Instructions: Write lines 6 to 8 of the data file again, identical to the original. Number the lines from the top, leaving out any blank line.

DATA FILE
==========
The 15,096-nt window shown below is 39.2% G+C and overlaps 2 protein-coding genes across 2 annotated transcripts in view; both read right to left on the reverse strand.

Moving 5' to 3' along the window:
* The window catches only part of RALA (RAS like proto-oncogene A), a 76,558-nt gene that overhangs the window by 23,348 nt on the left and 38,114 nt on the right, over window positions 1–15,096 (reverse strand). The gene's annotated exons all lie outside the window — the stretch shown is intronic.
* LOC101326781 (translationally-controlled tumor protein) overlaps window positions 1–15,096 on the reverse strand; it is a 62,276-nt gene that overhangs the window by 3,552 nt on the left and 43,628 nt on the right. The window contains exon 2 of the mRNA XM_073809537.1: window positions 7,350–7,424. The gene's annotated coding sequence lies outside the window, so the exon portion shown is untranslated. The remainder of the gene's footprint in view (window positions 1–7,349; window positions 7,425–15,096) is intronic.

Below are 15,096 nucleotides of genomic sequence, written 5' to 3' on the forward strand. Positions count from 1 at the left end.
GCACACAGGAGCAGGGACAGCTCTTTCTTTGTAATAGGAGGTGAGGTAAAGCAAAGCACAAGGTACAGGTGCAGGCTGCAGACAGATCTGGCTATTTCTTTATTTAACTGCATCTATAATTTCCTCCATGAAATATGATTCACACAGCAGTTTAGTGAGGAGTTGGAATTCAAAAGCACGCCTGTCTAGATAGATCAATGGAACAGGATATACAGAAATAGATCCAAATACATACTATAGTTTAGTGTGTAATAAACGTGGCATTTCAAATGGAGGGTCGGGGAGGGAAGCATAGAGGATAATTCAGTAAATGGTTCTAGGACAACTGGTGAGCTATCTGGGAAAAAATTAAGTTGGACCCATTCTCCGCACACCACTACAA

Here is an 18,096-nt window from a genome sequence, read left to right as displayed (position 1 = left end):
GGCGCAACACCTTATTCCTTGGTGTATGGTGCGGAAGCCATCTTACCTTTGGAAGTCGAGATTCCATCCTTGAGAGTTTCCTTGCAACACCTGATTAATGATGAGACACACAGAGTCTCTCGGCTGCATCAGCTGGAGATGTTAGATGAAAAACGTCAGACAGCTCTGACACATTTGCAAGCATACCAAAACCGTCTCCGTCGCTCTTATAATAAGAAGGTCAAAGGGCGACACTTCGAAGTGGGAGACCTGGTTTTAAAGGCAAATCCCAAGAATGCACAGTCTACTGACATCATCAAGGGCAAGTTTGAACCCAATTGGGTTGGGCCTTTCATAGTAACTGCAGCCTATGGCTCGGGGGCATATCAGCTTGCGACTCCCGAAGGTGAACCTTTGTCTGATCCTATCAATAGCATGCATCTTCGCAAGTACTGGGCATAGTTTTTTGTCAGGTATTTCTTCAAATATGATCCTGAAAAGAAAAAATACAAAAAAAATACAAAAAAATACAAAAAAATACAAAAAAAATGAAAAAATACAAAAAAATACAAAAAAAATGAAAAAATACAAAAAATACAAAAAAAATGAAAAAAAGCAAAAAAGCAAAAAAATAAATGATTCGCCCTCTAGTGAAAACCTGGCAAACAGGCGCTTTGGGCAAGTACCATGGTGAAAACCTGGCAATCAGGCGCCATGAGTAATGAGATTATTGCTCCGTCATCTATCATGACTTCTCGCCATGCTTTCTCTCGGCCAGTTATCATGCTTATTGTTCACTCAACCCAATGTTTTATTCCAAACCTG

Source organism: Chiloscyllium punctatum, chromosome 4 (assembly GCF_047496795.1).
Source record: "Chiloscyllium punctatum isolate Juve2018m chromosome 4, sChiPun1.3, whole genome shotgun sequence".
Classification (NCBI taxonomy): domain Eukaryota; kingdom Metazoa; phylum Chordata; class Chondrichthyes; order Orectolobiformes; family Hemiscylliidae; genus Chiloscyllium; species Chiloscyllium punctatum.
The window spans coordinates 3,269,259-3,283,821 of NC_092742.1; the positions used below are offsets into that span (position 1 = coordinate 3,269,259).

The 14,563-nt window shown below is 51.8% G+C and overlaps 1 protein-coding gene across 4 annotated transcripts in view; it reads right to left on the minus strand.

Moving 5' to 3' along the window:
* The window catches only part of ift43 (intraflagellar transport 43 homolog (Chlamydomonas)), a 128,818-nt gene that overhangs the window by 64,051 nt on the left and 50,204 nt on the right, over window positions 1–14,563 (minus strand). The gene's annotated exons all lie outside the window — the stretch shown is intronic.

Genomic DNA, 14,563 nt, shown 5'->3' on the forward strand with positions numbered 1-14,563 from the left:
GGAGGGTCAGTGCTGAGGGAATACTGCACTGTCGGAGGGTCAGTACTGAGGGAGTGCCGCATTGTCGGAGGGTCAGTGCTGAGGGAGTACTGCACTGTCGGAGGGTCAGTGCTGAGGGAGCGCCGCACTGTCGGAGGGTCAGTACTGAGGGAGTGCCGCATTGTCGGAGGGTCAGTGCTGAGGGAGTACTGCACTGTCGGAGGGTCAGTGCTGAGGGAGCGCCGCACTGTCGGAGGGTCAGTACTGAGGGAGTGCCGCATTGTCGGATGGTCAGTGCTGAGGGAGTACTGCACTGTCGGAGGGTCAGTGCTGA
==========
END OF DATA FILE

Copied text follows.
GCACACAGGAGCAGGGACAGCTCTTTCTTTGTAATAGGAGGTGAGGTAAAGCAAAGCACAAGGTACAGGTGCAGGCTGCAGACAGATCTGGCTATTTCTTTATTTAACTGCATCTATAATTTCCTCCATGAAATATGATTCACACAGCAGTTTAGTGAGGAGTTGGAATTCAAAAGCACGCCTGTCTAGATAGATCAATGGAACAGGATATACAGAAATAGATCCAAATACATACTATAGTTTAGTGTGTAATAAACGTGGCATTTCAAATGGAGGGTCGGGGAGGGAAGCATAGAGGATAATTCAGTAAATGGTTCTAGGACAACTGGTGAGCTATCTGGGAAAAAATTAAGTTGGACCCATTCTCCGCACACCACTACAA

Here is an 18,096-nt window from a genome sequence, read left to right as displayed (position 1 = left end):
GGCGCAACACCTTATTCCTTGGTGTATGGTGCGGAAGCCATCTTACCTTTGGAAGTCGAGATTCCATCCTTGAGAGTTTCCTTGCAACACCTGATTAATGATGAGACACACAGAGTCTCTCGGCTGCATCAGCTGGAGATGTTAGATGAAAAACGTCAGACAGCTCTGACACATTTGCAAGCATACCAAAACCGTCTCCGTCGCTCTTATAATAAGAAGGTCAAAGGGCGACACTTCGAAGTGGGAGACCTGGTTTTAAAGGCAAATCCCAAGAATGCACAGTCTACTGACATCATCAAGGGCAAGTTTGAACCCAATTGGGTTGGGCCTTTCATAGTAACTGCAGCCTATGGCTCGGGGGCATATCAGCTTGCGACTCCCGAAGGTGAACCTTTGTCTGATCCTATCAATAGCATGCATCTTCGCAAGTACTGGGCATAGTTTTTTGTCAGGTATTTCTTCAAATATGATCCTGAAAAGAAAAAATACAAAAAAAATACAAAAAAATACAAAAAAATACAAAAAAAATGAAAAAATACAAAAAAATACAAAAAAAATGAAAAAATACAAAAAATACAAAAAAAATGAAAAAAAGCAAAAAAGCAAAAAAATAAATGATTCGCCCTCTAGTGAAAACCTGGCAAACAGGCGCTTTGGGCAAGTACCATGGTGAAAACCTGGCAATCAGGCGCCATGAGTAATGAGATTATTGCTCCGTCATCTATCATGACTTCTCGCCATGCTTTCTCTCGGCCAGTTATCATGCTTATTGTTCACTCAACCCAATGTTTTATTCCAAACCTG